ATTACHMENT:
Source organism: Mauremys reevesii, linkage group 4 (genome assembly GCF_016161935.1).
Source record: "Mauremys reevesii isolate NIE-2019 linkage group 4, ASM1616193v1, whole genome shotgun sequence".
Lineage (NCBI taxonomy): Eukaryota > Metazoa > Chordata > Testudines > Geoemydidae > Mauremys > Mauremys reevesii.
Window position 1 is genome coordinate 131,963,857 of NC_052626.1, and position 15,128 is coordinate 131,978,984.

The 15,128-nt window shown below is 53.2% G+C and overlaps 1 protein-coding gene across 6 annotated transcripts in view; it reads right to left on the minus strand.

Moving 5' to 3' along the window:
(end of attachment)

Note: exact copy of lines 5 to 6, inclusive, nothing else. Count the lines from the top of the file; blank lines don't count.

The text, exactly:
The 15,128-nt window shown below is 53.2% G+C and overlaps 1 protein-coding gene across 6 annotated transcripts in view; it reads right to left on the minus strand.

Moving 5' to 3' along the window: